Saturday, March 24, 2012

Curing niños' writer's block on standardized tests

by Rudy Garcia

Writer's Block! You think you've got troubles because your deadline's only days away, or your second installment on that trilogy is fast approaching and you already got an advance on it? At least your writer's block won't go on your permanent public-school record, maybe lead to your school being put on the dummies list and shut down, or land your favorite teacher in the unemployment line!

Here's something most teachers dread hearing: "I can't think of anything to write about," says the little girl who weighs less than half my dog. "No tengo ideas, Maestro," says another six-year-old who looks like the couch slept on him, instead of the other way around.

Writer's block, you see, doesn't just afflict the published and the renowned; it even infiltrates our public schools. [Of course this excludes charter school kids because they're the strongest writers who are creamed out of the public schools.]

Anyway, this isn't a how-to for adults to cure their writer's block; see your literary physician for that. But here I'll share how I inoculated a class of 3rd graders from this affliction so they could face the annual cruel and unusual standardized CSAP test in 2011 in Colo.

I'd heard that an entire class of 4th graders had turned in mostly blank sheets on the standardized writing test the previous year. Why? Because it asked about something they'd never experienced. They could only imagine answering truthfully, which meant they had no prior knowledge to work from, nor anything to write about. For that, they should have received high marks in honesty, or something else that standardized tests don't measure.

So, at their teacher's invitation, I taught them some of my "author's secrets" to help avoid making the same mistake as the 4th graders. One "secret" I shared was that the standardized test nazis don't care about the truth, honesty or any other ethical concerns, other than the obvious non-charter school cheating. All they care about is the writing.

My instructions to the students were: Invent. Lie. Borrow. Filch. Fabricate anything to answer the prompt and write it as well as possible.

The "secrets" involved several lessons that I might reveal another time, but the end result was that these 3rd graders scored high marks on the CSAP. According to their regular teacher, it worked.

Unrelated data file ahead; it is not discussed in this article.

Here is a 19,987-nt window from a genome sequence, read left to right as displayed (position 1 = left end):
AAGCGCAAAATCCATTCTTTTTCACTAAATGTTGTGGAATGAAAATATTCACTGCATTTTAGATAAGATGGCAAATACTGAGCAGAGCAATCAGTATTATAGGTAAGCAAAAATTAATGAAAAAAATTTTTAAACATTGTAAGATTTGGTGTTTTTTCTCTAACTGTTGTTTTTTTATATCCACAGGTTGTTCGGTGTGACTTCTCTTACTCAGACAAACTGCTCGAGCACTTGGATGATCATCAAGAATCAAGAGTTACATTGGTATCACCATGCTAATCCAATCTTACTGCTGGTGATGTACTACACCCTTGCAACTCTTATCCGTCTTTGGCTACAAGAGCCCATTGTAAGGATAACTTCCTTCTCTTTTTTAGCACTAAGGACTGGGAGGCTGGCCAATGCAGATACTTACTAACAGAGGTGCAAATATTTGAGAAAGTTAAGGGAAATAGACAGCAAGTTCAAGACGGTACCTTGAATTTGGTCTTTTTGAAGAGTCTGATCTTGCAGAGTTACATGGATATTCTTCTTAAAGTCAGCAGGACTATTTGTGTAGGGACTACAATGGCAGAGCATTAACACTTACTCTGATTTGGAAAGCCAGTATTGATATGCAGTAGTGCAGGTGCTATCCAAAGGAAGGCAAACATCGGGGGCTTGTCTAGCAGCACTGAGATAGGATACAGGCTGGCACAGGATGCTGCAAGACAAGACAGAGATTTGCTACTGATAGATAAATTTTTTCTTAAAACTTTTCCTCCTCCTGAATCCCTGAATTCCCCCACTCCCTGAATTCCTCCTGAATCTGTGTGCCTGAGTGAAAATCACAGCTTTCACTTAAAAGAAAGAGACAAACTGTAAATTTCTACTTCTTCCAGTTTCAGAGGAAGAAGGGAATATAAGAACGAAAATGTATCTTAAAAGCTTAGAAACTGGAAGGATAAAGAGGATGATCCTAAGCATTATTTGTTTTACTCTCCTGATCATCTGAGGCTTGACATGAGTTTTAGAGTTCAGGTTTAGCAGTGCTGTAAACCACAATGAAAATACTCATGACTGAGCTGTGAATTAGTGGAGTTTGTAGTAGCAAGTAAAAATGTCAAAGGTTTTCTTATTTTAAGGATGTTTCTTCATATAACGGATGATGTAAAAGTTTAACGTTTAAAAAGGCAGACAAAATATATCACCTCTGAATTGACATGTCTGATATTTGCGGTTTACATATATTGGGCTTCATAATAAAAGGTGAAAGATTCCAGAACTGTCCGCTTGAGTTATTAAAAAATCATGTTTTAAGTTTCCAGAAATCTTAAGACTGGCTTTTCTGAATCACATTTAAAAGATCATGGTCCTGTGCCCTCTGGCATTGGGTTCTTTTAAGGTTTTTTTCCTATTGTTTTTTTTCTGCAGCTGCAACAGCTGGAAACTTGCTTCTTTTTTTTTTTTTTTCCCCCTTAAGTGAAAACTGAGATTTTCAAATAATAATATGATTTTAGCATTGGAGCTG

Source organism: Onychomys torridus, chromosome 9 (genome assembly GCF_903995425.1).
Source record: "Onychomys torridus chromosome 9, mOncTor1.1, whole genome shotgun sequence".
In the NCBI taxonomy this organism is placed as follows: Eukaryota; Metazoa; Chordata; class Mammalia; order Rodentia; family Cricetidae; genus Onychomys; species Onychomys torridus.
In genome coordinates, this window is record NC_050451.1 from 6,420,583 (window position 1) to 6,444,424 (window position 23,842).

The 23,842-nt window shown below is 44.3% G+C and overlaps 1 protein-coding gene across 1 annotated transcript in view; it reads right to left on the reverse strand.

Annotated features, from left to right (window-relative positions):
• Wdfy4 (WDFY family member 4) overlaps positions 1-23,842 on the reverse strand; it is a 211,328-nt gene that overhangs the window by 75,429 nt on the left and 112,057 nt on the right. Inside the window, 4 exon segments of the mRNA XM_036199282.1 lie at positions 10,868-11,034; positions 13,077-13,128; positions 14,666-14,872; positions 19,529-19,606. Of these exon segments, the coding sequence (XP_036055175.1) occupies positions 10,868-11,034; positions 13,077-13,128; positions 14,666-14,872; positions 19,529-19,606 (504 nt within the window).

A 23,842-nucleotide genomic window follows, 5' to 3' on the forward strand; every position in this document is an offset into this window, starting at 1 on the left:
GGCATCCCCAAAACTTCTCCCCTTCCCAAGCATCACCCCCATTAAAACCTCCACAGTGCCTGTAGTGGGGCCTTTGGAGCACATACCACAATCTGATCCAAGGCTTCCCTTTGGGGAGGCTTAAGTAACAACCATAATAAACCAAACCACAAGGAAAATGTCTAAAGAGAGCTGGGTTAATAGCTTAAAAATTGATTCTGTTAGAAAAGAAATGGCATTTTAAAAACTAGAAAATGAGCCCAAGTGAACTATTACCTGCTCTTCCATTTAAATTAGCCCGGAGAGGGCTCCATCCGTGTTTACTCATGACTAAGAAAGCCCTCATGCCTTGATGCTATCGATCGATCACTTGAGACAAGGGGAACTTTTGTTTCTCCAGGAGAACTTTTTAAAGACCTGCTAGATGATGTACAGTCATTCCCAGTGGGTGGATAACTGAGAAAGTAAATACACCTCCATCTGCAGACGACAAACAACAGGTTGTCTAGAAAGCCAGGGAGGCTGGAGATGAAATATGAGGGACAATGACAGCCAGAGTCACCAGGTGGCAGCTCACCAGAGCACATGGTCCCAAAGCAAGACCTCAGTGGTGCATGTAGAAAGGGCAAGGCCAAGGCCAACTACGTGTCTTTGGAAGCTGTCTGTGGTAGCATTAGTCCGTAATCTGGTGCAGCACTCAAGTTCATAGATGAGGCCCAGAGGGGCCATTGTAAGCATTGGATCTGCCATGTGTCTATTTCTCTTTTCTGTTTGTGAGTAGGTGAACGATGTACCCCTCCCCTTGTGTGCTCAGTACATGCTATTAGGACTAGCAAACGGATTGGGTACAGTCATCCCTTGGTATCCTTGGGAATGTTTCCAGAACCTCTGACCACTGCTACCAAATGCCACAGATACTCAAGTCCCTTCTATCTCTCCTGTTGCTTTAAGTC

Later, some kids bragged about how much they'd invented, how many lies they'd told, and how far from reality their compositions were. Of course, I felt half-traitorous for "teaching to the test," in asking them to subvert their character for the sake of scoring high, and for telling a BIG LIE. But my soul is safe because I wasn't their regular teacher who feels guilty enough for both of us.
At the start of this year, I shared some of my "secrets" with my 1st graders. Then I had them write a narrative of "When I went to China." Almost every one of them qualifies for free lunch and the most they'll experience anything of China anytime soon is one of those $1 scoops at an Asian-sounding restaurant. But that didn't stop my 1st graders.

What did they write? "I went to China and saw my teacher Maestro Garcia."--Invention. "Me and my three friends went to China and had a good time using chopsticks and eating sushi."--Lies. "I went to China and met a friend who taught me Chinese and I taught her Spanish."--Total Fabrication.

Luckily, my 1st graders have two more years before they'll have to suffer the new Colo. standardized test. And unless their present teacher has some I-should-prepare-them paranoia for breakfast, they won't have to undergo this rigmarole very often.

Is there a lesson here for curing adult writer's block? I doubt it. But the next time your non-charter school kids tells you, "I can't think of anything to write for homework," toss your moral baggage in the trash can and repeat to him/her/it ten times: Invent. Lie. Borrow. Filch. Fabricate.

And then, the next time you visit the classroom, stand back for his/her /its teacher to toss roses in your path.

Es todo, hoy,

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